La pandemia de la austeridad

NUEVA YORK – En las reuniones de la primavera de este año del Fondo Monetario Internacional/Banco Mundial, celebradas en Washington, D.C., el FMI instó a los países europeos a relajar sus políticas de austeridad y centrarse en la inversión, abandonando la retórica del pasado, pero en los pasillos de esas dos instituciones multilaterales se habló de que se trataba de un doble rasero.

En realidad, la mayoría de los países están reduciendo el gasto público… con el apoyo del FMI. Así, pues, justo cuando algunos países septentrionales están empezando a poner en tela de juicio la prescripción de austeridad, sus homólogos meridionales (incluidos los países de la Europa meridional) están adoptando cada vez más medidas de ajuste fiscal.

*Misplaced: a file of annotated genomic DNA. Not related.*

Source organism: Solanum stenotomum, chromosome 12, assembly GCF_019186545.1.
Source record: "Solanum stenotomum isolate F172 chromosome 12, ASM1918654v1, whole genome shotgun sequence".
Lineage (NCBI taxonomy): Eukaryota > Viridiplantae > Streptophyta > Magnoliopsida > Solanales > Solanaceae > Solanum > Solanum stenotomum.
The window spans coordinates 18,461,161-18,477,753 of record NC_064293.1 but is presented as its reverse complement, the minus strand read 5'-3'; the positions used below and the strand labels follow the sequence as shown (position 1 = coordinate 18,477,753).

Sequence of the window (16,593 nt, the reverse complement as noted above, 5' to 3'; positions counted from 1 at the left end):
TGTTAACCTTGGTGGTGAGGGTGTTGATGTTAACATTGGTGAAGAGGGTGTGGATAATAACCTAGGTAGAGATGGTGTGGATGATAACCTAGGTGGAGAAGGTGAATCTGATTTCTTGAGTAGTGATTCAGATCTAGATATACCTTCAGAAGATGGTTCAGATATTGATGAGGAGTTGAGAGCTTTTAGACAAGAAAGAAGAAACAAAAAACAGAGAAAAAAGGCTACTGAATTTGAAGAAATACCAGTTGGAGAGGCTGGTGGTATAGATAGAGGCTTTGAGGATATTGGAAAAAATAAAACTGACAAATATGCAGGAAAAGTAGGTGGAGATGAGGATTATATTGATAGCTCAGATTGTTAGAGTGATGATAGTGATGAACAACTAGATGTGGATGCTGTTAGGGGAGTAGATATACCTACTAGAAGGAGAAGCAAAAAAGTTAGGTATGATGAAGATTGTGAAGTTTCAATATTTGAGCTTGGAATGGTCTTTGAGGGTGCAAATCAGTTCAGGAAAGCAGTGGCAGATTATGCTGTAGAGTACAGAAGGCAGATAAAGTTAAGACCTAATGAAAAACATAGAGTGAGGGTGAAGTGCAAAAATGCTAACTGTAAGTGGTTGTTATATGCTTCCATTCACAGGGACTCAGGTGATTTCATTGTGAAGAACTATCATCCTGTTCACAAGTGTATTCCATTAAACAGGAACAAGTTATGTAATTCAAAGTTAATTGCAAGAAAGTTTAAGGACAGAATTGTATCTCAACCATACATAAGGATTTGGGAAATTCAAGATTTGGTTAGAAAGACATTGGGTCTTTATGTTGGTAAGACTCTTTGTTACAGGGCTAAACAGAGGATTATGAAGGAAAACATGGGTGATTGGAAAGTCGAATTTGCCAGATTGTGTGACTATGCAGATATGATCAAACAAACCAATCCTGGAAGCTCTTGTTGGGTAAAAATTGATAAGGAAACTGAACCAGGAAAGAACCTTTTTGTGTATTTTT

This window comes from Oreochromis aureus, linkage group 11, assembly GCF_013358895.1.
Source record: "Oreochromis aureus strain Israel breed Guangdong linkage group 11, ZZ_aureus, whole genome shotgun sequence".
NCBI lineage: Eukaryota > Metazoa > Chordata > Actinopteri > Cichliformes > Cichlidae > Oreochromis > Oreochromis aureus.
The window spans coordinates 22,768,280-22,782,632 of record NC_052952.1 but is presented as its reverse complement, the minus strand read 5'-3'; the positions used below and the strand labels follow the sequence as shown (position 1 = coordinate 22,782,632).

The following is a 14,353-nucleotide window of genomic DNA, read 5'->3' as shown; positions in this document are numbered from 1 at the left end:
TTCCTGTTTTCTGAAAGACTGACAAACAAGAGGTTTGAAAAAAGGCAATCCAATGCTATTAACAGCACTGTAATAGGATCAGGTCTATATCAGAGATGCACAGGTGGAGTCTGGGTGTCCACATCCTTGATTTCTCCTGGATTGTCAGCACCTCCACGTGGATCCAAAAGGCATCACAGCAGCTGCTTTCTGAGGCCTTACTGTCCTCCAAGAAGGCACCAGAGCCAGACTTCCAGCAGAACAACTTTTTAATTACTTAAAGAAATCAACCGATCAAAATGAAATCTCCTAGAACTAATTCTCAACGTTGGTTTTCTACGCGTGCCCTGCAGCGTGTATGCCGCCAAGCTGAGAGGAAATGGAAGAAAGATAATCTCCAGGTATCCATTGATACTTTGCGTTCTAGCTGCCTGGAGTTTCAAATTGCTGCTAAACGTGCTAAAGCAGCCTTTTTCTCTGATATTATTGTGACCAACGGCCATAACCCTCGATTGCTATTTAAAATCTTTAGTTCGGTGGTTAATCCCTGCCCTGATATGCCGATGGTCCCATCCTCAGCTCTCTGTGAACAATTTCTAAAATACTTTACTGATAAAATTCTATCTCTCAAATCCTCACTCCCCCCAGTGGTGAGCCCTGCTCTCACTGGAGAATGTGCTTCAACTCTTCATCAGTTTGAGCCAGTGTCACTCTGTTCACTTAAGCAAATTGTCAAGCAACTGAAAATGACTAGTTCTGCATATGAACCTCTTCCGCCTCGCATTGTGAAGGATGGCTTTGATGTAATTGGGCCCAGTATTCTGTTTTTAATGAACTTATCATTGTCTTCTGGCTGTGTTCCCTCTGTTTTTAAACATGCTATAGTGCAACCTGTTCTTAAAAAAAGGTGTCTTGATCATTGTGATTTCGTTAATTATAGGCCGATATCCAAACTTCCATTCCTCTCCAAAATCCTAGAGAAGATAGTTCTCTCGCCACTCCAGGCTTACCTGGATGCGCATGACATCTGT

Según las proyecciones del FMI, de los 119 gobiernos que están reduciendo sus presupuestos para 2013 (respecto del PIB), las tres cuartas partes son países en desarrollo (incluidos 21 de renta baja y 68 de renta media). La consolidación fiscal afecta a un 80 por ciento, aproximadamente, de los ciudadanos de los países en desarrollo y se espera que sus repercusiones se intensifiquen constantemente hasta 2015. Durante ese período, la magnitud de la contracción será importante, pues se espera que una cuarta parte, aproximadamente, de todos los países en desarrollo reduzcan el gasto por debajo de los niveles anteriores a la crisis.

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